I'm a freelance writer living in Birmingham. I like Classic Rock, 70s pop music, football and interviewing celebrities. Follow me on Twitter: @andycoleman9
Heart-warming musical about Cilla Black's rise to fame
As audience members at Birmingham New Alexandra Theatre were enjoying this performance of Cilla The Musical on Tuesday evening, the acclaimed mini-series on which the stage production is based was being repeated on ITV1. The television version stars Sheridan Smith, a hard act to follow, but on stage Kara Lily Hayworth is sensational as Cilla, the ordinary girl from Liverpool who became one of Britain's best-loved entertainers.
Sensational: Kara Lily Hayworth in Cilla The Musical (pic: Matt Martin)
Kara is an experienced performer – her first professional lead was in 1999 at the age of 11 as Annie, alongside Paul O'Grady, aka Lily Savage. Even so, she queued for four hours at London's Dominion Theatre to have her chance to audition for the part of Cilla. And she makes it her own. Watford-born, she adopts a convincing Scouse accent and her singing is fantastic. She had the audience cheering after roof-lifting renditions of Anyone Who Had a Heart, You're My World and Step Inside Love.
Although Cilla is, of course, the focus of the play, writer Jeff Pope has cleverly constructed some intriguing sub-plots. There's her relationship with Bobby Willis (Carl Au, excellent, with a lovely singing voice) who is besotted with her and, in turn, his relationship with his family. We have a glimpse of the inner turmoil that led to the death of Cilla's manager Brian Epstein, subtly played by Andrew Lancel of Coronation Street fame. And we see the role that the Beatles played in Cilla's success.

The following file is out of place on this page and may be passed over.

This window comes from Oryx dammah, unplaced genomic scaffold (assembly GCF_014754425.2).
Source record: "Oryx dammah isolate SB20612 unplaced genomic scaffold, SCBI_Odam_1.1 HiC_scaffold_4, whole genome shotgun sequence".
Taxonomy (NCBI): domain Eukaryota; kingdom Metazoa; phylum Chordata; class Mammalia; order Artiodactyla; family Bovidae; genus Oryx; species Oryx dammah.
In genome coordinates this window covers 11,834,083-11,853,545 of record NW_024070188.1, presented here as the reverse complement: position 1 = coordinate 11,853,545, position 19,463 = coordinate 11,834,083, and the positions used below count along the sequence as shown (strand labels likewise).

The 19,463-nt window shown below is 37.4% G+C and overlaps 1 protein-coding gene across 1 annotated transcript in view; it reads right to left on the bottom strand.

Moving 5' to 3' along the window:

In concert: At the Cavern Club (pic: Matt Martin)
All of this is played out to a sixties soundtrack that includes the hits of Cilla and other Merseybeat acts. The Beatles (Michael Hawkins as John, Joshua Gannon as Paul, Alex Harford as George and Bill Caple as Ringo) steal Act 1 with Cavern Club performances of Twist and Shout, Roll Over Beethoven and You Really Got a Hold of Me.
Astutely directed by Bill Kenwright and Bob Tomson, the scene changes are seamless as we move from Liverpool's Cavern Club to Cilla's family home; from Abbey Road recording studios to the London Palladium. There is also some great Scouse humour, particularly from Cilla's mum and dad (Neil MacDonald and Pauline Fleming).
Soaring: Cilla plays the London Palladium (pic: Matt Martin)
Act 2 is grittier as Cilla's career soars in Britain but stalls in America. And we see another side to the country's favourite family entertainer as she stops Bobby having his own singing career. It's an awkward moment because until this point we're all rooting for 'our Cilla' and suddenly our sympathies are with Bobby. Expert writing by Jeff Pope soon brings the feelgood factor back and by the end, with Cilla gaining her own BBC TV show, the audience is on its feet dancing along to a medley of sixties favourites.
Cilla Black was collaborating on the first draft of this musical when she died in 2015. It's a fitting tribute to her contribution to music and popular culture. She would have loved it.
Cilla The Musical 2017/ 18 dates:
Until Oct 14: New Alexandra Theatre, Birmingham; Nov 7 – 11: New Wimbledon Theatre; Nov 14 – 18: Regent Theatre, Stoke-on-Trent;
Nov 21 – 25: Palace Theatre, Manchester;
Jan 23 – 27: Grand Opera House, York;
Jan 30 – Feb 3: King's Theatre, Glasgow;
Feb 13 – 17: New Theatre, Oxford;
Mar 13 – 17: Hippodrome Theatre, Bristol;
Mar 20 – 24: New Victoria Theatre, Woking.